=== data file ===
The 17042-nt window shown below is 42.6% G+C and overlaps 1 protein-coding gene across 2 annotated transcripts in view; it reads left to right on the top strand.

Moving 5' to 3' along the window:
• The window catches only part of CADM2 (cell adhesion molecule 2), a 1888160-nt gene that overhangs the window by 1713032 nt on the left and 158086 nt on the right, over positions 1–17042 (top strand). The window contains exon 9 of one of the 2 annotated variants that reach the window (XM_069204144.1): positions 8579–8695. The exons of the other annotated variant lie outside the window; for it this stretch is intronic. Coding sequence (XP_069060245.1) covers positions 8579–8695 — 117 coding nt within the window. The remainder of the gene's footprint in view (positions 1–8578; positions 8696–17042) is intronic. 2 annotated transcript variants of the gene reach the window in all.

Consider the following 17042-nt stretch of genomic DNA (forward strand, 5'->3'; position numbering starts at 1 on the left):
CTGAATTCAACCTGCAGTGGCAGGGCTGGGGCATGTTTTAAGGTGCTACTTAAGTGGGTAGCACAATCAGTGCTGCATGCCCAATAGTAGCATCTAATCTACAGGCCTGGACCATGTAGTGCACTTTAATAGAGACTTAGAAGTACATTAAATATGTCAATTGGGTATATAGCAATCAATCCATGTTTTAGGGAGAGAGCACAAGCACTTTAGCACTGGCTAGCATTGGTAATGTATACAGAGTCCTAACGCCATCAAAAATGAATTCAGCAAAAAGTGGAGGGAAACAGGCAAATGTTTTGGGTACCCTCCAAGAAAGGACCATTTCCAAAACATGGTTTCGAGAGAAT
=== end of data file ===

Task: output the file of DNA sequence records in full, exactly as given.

The 17042-nt window shown below is 42.6% G+C and overlaps 1 protein-coding gene across 2 annotated transcripts in view; it reads left to right on the top strand.

Moving 5' to 3' along the window:
• The window catches only part of CADM2 (cell adhesion molecule 2), a 1888160-nt gene that overhangs the window by 1713032 nt on the left and 158086 nt on the right, over positions 1–17042 (top strand). The window contains exon 9 of one of the 2 annotated variants that reach the window (XM_069204144.1): positions 8579–8695. The exons of the other annotated variant lie outside the window; for it this stretch is intronic. Coding sequence (XP_069060245.1) covers positions 8579–8695 — 117 coding nt within the window. The remainder of the gene's footprint in view (positions 1–8578; positions 8696–17042) is intronic. 2 annotated transcript variants of the gene reach the window in all.

Consider the following 17042-nt stretch of genomic DNA (forward strand, 5'->3'; position numbering starts at 1 on the left):
CTGAATTCAACCTGCAGTGGCAGGGCTGGGGCATGTTTTAAGGTGCTACTTAAGTGGGTAGCACAATCAGTGCTGCATGCCCAATAGTAGCATCTAATCTACAGGCCTGGACCATGTAGTGCACTTTAATAGAGACTTAGAAGTACATTAAATATGTCAATTGGGTATATAGCAATCAATCCATGTTTTAGGGAGAGAGCACAAGCACTTTAGCACTGGCTAGCATTGGTAATGTATACAGAGTCCTAACGCCATCAAAAATGAATTCAGCAAAAAGTGGAGGGAAACAGGCAAATGTTTTGGGTACCCTCCAAGAAAGGACCATTTCCAAAACATGGTTTCGAGAGAAT